To say “Hamilton” has exploded like no other Broadway show in recent memory might be an understatement. The show took Broadway by storm, breaking box office records for the Richard Rodgers Theatre and winning 11 Tony Awards. It’s also entrenched itself into mainstream culture, with the cast album constantly holding a place on the Billboard Top 200 Albums and iTunes Best Sellers charts. So it’s only natural that the hysteria spread to television, taking the form of a documentary by PBS’s long-running “Great Performances” series, who made a similar doc for composer Lin-Manuel Miranda’s “In The Heights” several years ago.
For “Hamilton” fans, this documentary is going to be yet another way to interact with the show they love. It’s not as much a technical breakdown of the show’s history, though, as a look inside how the story of Alexander Hamilton is told through this different form of storytelling. Though it did leave me wanting more stories about the show’s production, it’s still a fascinating look into how the life of “The $10 founding father without a father” was brought to life onstage.
The main story “Hamilton’s America” tells is how the music and other content of “Hamilton” relate to the life of Alexander Hamilton. It intersperses details of Hamilton’s life with clips of the staging and music from the musical. Ron Chernow, the author of the biography on which the show is based, is our main guide through the history and adds substantial insight to the historical details. The film also features politicians from both sides of the aisle talking about the impact of Hamilton on our government. Everyone from Speaker of the House Paul Ryan and President George W. Bush to U.S. Sen. Elizabeth Warren (D-Mass.) share their two cents about Hamilton. There’s also an extended sequence where Miranda interviews President Barack Obama (on the day of the cast and crew’s visit to the White House) illustrating just how important this show is.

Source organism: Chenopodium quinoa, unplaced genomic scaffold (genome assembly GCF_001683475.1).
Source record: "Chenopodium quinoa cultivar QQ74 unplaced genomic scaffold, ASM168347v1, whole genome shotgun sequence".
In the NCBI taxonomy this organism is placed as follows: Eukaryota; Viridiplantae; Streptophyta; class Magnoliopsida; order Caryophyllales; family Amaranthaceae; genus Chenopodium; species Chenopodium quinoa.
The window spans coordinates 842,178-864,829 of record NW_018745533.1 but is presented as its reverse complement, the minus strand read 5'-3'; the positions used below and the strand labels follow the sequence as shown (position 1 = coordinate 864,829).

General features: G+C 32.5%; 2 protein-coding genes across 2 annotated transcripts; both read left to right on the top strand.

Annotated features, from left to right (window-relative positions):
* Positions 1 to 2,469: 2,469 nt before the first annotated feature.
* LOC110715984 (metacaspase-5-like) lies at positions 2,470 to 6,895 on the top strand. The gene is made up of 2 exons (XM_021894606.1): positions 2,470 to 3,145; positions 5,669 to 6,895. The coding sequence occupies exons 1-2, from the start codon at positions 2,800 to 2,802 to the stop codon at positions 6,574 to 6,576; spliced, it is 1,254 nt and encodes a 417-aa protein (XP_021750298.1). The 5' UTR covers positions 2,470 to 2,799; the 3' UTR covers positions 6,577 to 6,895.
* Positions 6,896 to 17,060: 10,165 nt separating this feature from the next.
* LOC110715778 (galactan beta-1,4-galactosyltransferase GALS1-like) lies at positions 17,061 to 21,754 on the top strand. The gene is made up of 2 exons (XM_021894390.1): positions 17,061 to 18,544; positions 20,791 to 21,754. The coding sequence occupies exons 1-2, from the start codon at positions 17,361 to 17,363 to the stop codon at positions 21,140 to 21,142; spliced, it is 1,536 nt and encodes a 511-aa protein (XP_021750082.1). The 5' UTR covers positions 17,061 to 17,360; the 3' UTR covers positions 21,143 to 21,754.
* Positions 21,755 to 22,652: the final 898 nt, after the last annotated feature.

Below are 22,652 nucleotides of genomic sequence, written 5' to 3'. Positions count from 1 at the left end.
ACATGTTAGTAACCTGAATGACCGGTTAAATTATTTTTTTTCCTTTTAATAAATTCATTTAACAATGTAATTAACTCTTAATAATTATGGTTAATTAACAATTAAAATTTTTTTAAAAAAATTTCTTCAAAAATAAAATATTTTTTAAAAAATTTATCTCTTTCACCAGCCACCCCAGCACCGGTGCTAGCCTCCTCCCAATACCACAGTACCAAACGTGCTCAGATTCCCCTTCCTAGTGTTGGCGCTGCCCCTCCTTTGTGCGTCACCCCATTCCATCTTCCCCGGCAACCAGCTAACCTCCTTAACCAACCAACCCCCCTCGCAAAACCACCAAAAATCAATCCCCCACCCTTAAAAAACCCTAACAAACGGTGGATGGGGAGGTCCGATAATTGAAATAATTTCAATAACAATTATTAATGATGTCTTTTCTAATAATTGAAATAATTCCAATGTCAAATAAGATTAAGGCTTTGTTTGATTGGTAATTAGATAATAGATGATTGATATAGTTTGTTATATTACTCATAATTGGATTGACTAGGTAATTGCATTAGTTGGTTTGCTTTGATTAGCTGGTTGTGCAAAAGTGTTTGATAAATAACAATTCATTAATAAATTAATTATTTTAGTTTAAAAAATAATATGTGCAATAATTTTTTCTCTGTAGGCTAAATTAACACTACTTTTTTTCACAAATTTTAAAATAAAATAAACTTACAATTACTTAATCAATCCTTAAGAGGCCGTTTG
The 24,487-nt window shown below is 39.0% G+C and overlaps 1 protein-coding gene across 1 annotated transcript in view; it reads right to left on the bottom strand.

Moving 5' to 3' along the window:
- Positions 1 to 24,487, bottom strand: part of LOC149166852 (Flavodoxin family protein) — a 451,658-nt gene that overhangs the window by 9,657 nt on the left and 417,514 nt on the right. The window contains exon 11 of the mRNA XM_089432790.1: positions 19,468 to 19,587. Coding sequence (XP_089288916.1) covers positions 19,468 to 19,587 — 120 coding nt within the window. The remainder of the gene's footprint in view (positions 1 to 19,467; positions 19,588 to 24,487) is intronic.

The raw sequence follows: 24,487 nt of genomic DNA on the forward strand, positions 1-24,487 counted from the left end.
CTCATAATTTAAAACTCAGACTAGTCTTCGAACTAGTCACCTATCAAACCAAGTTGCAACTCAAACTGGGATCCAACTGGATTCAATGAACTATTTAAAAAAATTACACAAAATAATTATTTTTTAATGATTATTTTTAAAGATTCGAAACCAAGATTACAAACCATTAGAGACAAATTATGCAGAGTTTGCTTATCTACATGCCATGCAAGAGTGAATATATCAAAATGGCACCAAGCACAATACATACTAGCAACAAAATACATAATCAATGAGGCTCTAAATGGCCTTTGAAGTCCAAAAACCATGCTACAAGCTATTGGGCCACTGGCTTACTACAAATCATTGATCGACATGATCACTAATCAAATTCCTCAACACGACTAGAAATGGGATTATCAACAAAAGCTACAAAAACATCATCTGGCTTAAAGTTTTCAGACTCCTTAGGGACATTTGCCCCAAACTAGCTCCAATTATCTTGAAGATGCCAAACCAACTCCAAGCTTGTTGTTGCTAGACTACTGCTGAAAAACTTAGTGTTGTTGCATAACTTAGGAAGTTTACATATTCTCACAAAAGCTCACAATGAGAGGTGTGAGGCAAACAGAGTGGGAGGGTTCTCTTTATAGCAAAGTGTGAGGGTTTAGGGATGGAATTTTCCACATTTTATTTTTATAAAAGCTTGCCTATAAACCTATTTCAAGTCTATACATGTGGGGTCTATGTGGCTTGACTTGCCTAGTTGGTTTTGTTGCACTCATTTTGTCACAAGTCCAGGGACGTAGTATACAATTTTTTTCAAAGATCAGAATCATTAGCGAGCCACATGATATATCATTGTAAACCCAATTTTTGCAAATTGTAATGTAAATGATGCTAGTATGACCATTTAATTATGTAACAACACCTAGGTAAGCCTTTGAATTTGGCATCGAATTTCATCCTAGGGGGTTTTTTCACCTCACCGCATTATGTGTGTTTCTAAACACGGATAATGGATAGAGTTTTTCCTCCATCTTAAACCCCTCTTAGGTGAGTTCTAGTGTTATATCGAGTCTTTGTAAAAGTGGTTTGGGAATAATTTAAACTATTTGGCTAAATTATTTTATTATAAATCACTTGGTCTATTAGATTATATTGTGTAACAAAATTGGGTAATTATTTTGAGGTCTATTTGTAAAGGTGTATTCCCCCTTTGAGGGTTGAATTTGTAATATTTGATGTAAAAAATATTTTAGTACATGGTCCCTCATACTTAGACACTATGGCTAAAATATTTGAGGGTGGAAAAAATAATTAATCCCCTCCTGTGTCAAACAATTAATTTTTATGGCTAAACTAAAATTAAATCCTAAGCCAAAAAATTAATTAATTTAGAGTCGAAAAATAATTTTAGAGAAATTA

Still, the best moments of the documentary come from when the cast talk about their characters. The documentary mixes actors’ talking heads with clips of them performing the songs. Watching Leslie Odom Jr. (the original Aaron Burr) and Chris Jackson (who currently plays George Washington) sing and bring their songs to life is amazing. Hearing Daveed Diggs (who originated the roles of Lafayette and Thomas Jefferson) and Jackson talk about how their characters were imperfect people (and owned slaves) are emotionally powerful moments. There’s one scene in particular where Jackson is standing in the slave quarters at Mount Vernon, talking about how he can’t ignore the moral imperfections about his character.
Where I wanted a little more from the documentary was a more in depth look into the success of the show and the consequences of that success. There are some wonderful talking heads from Miranda where he discusses the impact the show had on his life, and there are a few great shots of the adoring throngs of fans at the “Ham4Ham” lottery shows, a few brief clips from the Tonys and of the opening night parties both on and off Broadway. However, there are a few other stories that remain untold. One major one is the battle between the cast and producers for a percentage of the show’s backend that occurred early in the Broadway run and set a new precedent for major Broadway shows. It’s not surprising that a documentary would want to avoid talking about one of the show’s biggest controversies given that “Hamilton” ’s producer Jeffrey Seller is a producer on the actual documentary. Still, it’s definitely a story that would benefit from the inside look this documentary provides.
However, those are the nitpicky points about what is otherwise a fascinating look into one of the biggest musicals Broadway has ever seen. As someone who loves the show, to learn more about how and why the show made the choices it did in its characterizations and music is a splendid way to spend 90 minutes.